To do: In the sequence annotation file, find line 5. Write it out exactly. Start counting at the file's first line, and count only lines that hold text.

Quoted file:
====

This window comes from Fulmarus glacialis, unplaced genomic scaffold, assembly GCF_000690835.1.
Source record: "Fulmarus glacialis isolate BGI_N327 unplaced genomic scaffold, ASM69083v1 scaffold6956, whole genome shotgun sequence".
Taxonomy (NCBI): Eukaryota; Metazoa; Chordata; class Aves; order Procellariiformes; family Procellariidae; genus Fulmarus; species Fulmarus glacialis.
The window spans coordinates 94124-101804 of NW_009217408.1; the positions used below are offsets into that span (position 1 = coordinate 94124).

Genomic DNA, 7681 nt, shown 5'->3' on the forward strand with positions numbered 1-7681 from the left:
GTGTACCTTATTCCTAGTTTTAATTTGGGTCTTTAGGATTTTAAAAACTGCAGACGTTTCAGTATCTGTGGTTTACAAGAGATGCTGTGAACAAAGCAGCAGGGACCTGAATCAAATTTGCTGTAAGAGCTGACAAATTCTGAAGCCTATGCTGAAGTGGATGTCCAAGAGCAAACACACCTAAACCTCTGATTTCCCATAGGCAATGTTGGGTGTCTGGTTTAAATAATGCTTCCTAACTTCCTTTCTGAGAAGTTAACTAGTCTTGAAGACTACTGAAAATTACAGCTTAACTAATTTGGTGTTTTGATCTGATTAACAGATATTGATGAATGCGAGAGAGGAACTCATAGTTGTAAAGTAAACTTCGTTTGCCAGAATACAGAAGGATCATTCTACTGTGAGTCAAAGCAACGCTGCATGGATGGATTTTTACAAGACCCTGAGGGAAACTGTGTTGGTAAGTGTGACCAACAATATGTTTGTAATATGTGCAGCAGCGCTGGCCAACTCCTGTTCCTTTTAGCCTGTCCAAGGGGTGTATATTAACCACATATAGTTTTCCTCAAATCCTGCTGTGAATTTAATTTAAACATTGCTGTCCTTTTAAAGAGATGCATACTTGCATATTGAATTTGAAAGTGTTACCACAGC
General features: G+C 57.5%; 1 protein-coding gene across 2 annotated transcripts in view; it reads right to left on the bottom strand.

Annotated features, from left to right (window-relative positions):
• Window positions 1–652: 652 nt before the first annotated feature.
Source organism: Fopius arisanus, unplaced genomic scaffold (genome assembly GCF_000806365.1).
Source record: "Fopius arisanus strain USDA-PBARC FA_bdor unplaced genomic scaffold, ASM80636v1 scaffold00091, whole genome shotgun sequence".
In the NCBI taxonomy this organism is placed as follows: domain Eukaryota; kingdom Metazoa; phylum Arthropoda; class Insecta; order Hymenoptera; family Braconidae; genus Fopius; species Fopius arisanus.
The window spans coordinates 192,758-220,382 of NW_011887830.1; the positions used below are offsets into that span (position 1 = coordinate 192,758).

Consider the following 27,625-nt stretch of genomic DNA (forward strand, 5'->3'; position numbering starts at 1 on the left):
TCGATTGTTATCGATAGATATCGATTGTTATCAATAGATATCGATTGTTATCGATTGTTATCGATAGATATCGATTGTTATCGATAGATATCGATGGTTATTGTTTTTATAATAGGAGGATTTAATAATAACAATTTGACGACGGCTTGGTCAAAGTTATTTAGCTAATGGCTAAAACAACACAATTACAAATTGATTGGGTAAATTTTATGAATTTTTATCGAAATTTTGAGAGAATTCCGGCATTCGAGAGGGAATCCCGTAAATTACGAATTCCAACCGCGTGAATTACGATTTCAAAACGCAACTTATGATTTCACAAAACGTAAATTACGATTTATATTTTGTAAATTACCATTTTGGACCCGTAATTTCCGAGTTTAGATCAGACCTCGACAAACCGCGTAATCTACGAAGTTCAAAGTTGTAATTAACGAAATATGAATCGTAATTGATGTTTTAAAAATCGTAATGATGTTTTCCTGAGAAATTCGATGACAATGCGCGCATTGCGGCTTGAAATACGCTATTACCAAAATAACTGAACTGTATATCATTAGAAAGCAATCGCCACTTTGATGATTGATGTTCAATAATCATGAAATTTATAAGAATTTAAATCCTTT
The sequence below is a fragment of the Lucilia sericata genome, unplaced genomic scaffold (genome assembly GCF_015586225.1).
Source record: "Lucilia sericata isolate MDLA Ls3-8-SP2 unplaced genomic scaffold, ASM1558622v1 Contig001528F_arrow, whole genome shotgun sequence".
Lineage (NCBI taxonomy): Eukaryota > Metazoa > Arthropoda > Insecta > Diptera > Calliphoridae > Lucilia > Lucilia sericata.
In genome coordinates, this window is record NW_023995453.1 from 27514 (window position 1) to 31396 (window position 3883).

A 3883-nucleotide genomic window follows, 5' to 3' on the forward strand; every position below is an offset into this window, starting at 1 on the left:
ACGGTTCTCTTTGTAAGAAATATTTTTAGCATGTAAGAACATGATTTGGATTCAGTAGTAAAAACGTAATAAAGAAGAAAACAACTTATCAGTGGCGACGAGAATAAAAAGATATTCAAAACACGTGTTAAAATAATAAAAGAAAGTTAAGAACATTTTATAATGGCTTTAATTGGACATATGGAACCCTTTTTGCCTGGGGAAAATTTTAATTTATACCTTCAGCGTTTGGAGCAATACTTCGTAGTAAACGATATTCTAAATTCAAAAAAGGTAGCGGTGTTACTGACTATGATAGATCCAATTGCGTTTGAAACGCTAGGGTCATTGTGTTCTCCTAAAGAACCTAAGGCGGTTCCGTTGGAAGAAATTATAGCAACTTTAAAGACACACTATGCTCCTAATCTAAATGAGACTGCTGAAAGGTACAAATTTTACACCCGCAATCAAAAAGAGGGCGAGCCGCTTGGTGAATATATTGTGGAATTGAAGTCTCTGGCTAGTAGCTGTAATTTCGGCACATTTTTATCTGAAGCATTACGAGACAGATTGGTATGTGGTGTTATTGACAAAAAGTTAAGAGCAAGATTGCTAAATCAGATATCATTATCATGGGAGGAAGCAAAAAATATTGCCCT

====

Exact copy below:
Genomic DNA, 7681 nt, shown 5'->3' on the forward strand with positions numbered 1-7681 from the left: